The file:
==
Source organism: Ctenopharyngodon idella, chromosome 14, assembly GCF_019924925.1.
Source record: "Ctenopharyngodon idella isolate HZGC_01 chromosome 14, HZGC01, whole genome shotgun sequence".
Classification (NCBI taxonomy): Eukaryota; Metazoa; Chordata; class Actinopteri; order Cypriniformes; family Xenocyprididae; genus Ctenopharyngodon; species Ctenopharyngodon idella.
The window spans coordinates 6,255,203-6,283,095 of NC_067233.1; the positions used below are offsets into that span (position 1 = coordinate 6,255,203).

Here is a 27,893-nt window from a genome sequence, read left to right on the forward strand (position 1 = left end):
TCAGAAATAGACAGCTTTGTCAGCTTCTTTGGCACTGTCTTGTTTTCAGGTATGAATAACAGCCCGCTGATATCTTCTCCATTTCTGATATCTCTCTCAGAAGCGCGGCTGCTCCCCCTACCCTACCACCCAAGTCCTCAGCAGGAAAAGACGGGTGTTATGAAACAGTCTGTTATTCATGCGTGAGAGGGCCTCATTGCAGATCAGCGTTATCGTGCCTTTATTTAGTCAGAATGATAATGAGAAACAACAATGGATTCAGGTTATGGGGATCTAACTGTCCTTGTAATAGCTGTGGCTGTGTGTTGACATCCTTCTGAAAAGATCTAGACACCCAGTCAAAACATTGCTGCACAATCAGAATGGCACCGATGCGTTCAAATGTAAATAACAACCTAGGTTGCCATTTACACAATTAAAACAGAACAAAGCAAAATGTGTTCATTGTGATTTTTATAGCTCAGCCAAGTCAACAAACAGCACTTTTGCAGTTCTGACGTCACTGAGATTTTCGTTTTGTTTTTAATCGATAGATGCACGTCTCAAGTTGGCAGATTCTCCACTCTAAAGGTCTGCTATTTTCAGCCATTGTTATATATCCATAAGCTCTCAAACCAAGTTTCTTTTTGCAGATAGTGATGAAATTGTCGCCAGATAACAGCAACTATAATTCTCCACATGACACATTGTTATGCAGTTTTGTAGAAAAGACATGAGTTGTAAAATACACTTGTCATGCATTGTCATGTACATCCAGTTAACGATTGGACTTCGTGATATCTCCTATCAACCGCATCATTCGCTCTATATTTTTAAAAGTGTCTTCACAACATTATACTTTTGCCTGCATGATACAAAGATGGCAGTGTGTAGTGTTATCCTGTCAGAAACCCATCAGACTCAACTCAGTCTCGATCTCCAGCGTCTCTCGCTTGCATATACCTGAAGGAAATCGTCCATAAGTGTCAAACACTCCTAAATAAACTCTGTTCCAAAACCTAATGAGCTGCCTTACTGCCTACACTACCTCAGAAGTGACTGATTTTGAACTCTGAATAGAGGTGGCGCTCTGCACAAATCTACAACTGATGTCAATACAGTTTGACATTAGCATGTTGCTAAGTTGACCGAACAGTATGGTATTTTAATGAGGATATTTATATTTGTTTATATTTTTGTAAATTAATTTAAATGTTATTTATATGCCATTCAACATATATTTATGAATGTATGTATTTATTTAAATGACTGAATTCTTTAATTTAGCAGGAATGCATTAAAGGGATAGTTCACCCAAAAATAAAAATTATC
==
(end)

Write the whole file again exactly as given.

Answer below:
Source organism: Ctenopharyngodon idella, chromosome 14, assembly GCF_019924925.1.
Source record: "Ctenopharyngodon idella isolate HZGC_01 chromosome 14, HZGC01, whole genome shotgun sequence".
Classification (NCBI taxonomy): Eukaryota; Metazoa; Chordata; class Actinopteri; order Cypriniformes; family Xenocyprididae; genus Ctenopharyngodon; species Ctenopharyngodon idella.
The window spans coordinates 6,255,203-6,283,095 of NC_067233.1; the positions used below are offsets into that span (position 1 = coordinate 6,255,203).

Here is a 27,893-nt window from a genome sequence, read left to right on the forward strand (position 1 = left end):
TCAGAAATAGACAGCTTTGTCAGCTTCTTTGGCACTGTCTTGTTTTCAGGTATGAATAACAGCCCGCTGATATCTTCTCCATTTCTGATATCTCTCTCAGAAGCGCGGCTGCTCCCCCTACCCTACCACCCAAGTCCTCAGCAGGAAAAGACGGGTGTTATGAAACAGTCTGTTATTCATGCGTGAGAGGGCCTCATTGCAGATCAGCGTTATCGTGCCTTTATTTAGTCAGAATGATAATGAGAAACAACAATGGATTCAGGTTATGGGGATCTAACTGTCCTTGTAATAGCTGTGGCTGTGTGTTGACATCCTTCTGAAAAGATCTAGACACCCAGTCAAAACATTGCTGCACAATCAGAATGGCACCGATGCGTTCAAATGTAAATAACAACCTAGGTTGCCATTTACACAATTAAAACAGAACAAAGCAAAATGTGTTCATTGTGATTTTTATAGCTCAGCCAAGTCAACAAACAGCACTTTTGCAGTTCTGACGTCACTGAGATTTTCGTTTTGTTTTTAATCGATAGATGCACGTCTCAAGTTGGCAGATTCTCCACTCTAAAGGTCTGCTATTTTCAGCCATTGTTATATATCCATAAGCTCTCAAACCAAGTTTCTTTTTGCAGATAGTGATGAAATTGTCGCCAGATAACAGCAACTATAATTCTCCACATGACACATTGTTATGCAGTTTTGTAGAAAAGACATGAGTTGTAAAATACACTTGTCATGCATTGTCATGTACATCCAGTTAACGATTGGACTTCGTGATATCTCCTATCAACCGCATCATTCGCTCTATATTTTTAAAAGTGTCTTCACAACATTATACTTTTGCCTGCATGATACAAAGATGGCAGTGTGTAGTGTTATCCTGTCAGAAACCCATCAGACTCAACTCAGTCTCGATCTCCAGCGTCTCTCGCTTGCATATACCTGAAGGAAATCGTCCATAAGTGTCAAACACTCCTAAATAAACTCTGTTCCAAAACCTAATGAGCTGCCTTACTGCCTACACTACCTCAGAAGTGACTGATTTTGAACTCTGAATAGAGGTGGCGCTCTGCACAAATCTACAACTGATGTCAATACAGTTTGACATTAGCATGTTGCTAAGTTGACCGAACAGTATGGTATTTTAATGAGGATATTTATATTTGTTTATATTTTTGTAAATTAATTTAAATGTTATTTATATGCCATTCAACATATATTTATGAATGTATGTATTTATTTAAATGACTGAATTCTTTAATTTAGCAGGAATGCATTAAAGGGATAGTTCACCCAAAAATAAAAATTATC